After earning a Master’s degree in Hebrew and Semitic Studies and then drifting away from Judaism, a series of life events led Wicentowski to return to religion. Eventually, he found himself a man with two strong identities: a Jew and a bluegrass musician. He began to fuse the two. Wicentowski worked on an album with mandolin virtuoso Andy Statman called “Shabbos in Nashville,” which featured Jewish songs in the style of 1950s bluegrass. Later, he founded his own band, Lucky Break. The Minnesota-based quartet bills itself as “uniquely American, uniquely Jewish,” by mixing “the stark beauty of Appalachian music with Shabbat Z’mirot,” or Sabbath songs.
Robbie Ludwick, a Hassidic Jew from Silver Spring, Maryland, is the only Jew in his current band, The Zion Mountain Boys. Ludwick lives in an orthodox community, davens daily and spends most of his free time playing the mandolin. His band mates have impressive independent music careers but are drawn to the unique sound of Ludwick’s music—songs that blend traditional bluegrass with Hassidic melodies called niguns.
Ludwick connects with the themes of redemption, faith, and fortitude expressed in Southern music. Before Ludwick found his way to Orthodox Judaism, he was a heavy metal rocker and self-described misfit. Today, he’s a father of three. “There’s a love of family, nature, and the land in bluegrass,” he says. “It’s wholesome.”
Jerry Wicentowski’s band also has non-Jewish members. Because Lucky Break has a largely Hebrew repertoire, he writes out lyrics phonetically. Still, it’s not easy to fit Hebrew lyrics to bluegrass melodies. Hebrew is a terse, sharp language; Hebrew twang is an oxymoron. “Structurally, it’s hard to put the stress on the right syllable,” Wicentowski says.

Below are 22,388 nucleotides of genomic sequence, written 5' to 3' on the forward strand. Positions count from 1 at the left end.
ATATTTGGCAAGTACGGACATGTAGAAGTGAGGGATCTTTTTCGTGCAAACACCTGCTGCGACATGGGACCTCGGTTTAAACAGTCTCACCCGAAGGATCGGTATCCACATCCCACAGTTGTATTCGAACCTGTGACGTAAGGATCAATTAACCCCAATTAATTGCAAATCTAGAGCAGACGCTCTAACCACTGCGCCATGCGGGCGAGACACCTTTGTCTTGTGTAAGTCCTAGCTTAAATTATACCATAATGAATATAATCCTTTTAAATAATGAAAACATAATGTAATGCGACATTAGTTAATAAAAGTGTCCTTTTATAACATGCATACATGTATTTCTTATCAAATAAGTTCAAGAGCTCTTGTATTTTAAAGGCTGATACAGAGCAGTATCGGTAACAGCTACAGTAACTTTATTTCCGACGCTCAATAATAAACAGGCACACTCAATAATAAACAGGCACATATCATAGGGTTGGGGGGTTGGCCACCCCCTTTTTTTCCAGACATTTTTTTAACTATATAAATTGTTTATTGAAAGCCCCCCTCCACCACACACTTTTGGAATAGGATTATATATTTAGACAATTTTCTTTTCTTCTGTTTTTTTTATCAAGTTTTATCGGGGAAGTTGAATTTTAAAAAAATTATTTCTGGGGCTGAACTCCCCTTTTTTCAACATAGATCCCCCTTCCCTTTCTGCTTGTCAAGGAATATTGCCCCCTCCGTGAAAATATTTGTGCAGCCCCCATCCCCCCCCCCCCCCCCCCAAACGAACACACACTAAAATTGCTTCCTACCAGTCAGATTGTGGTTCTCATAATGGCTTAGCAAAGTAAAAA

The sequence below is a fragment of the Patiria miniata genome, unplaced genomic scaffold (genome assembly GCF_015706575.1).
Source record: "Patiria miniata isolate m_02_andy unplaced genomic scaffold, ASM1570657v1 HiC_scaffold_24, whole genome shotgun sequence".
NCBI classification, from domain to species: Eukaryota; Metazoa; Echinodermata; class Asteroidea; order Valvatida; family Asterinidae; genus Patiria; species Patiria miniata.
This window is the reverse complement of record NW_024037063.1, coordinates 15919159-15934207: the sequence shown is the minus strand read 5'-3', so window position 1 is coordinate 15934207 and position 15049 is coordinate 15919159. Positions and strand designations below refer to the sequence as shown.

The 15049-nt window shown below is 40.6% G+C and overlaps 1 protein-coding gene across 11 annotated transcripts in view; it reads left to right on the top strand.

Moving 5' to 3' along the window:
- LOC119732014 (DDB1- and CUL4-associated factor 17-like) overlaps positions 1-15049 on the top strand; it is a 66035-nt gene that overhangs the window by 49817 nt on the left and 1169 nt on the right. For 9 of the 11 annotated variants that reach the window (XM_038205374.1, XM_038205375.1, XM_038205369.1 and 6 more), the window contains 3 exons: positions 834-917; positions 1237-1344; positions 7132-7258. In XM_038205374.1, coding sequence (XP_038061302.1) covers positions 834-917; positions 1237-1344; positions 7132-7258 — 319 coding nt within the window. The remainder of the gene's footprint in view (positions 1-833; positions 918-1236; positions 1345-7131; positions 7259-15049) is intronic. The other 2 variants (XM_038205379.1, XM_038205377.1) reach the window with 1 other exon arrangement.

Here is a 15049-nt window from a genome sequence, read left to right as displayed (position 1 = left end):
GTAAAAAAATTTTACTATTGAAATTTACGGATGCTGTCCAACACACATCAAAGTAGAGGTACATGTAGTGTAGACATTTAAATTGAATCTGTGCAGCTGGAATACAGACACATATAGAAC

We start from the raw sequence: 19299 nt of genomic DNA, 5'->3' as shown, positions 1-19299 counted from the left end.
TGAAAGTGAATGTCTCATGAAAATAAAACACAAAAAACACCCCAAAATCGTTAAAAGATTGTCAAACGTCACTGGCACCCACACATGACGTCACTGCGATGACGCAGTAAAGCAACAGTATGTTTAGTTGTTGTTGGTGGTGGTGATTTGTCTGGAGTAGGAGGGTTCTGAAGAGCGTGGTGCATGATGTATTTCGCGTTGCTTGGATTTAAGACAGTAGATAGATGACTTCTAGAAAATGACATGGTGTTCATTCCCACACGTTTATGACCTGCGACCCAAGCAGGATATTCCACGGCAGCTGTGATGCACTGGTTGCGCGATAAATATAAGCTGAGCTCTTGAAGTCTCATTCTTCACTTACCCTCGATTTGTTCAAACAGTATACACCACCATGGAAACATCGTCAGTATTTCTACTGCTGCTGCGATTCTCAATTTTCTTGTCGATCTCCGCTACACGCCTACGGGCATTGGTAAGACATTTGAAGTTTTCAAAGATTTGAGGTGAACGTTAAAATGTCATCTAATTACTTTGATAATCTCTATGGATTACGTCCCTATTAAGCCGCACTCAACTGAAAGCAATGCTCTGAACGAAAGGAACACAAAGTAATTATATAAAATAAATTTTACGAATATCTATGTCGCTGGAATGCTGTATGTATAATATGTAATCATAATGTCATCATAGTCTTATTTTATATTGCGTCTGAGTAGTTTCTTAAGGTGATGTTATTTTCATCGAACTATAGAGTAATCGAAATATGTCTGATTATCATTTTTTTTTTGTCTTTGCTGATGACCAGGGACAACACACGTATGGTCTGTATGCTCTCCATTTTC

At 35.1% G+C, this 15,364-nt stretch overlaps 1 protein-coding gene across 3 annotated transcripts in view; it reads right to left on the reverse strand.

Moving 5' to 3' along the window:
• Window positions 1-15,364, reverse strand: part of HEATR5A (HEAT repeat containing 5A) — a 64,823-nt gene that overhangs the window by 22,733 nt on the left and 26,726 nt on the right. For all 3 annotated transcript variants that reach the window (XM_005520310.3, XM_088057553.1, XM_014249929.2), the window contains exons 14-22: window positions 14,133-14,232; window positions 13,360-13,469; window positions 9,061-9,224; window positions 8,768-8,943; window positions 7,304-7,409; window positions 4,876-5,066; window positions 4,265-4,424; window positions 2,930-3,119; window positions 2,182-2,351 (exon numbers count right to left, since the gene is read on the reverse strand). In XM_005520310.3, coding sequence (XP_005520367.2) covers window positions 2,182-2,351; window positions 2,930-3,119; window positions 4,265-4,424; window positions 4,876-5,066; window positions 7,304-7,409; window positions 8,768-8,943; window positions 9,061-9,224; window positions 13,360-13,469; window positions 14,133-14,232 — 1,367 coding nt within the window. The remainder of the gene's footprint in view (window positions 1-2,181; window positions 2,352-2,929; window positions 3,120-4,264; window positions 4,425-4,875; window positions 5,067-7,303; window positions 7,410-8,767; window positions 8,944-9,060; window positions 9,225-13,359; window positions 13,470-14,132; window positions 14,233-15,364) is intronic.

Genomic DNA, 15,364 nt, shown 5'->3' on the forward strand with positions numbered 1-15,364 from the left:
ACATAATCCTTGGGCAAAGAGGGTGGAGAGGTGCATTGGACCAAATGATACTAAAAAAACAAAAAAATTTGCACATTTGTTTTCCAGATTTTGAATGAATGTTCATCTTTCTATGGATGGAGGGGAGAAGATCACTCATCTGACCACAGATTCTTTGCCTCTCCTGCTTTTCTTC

Religious restrictions also make it difficult for some Jewish bluegrass musicians to build a career. Judaism forbids playing musical instruments on Shabbat, which spans from sunset Friday evening through sunset Saturday evening. This is especially problematic in the summer months, when most of the bluegrass and old time festivals are held and the days are longer. Because of these restrictions, Lucky Break and The Zion Mountain Boys play most of their performances at Jewish venues and occasionally reach broader audiences.
Margot Leverett and the Klezmer Mountain Boys, a klezmer-bluegrass fusion band based in Manhattan, play various venues around New York City. Klezmer is the secular, festive music of Eastern European Jews, and its sound has much in common with fast-paced fiddle tunes of old-time music and the hard-driving banjo of bluegrass. Margot Leverett, the band’s clarinetist, calls it “dancing music.” It’s hard to feel unhappy—or sit still—when listening to a live performance. But Hassidic niguns and old-time ballads that Leverett also loves, share a darker connection.
Historically, she says, “Jews and Southern Appalachian people have a lot in common. They’ve been driven out of their homes, have lived hard lives, and have used music for strength.” Leverett’s vibrant blue eyes tear up when she talks about the displacement that poor Southerners experienced in the 1920s, when they were forced to leave their homes and seek out work in the cities. “There’s the same homesickness in Jewish folk songs,” she says.
“American life allows different groups to be inspired and influenced by one another,” Wicentowski says. “This isn’t an uncommon thing in American experience and it’s not uncommon in the Jewish experience,” he adds. “Jews have done this wherever we’ve gone over the millennium.”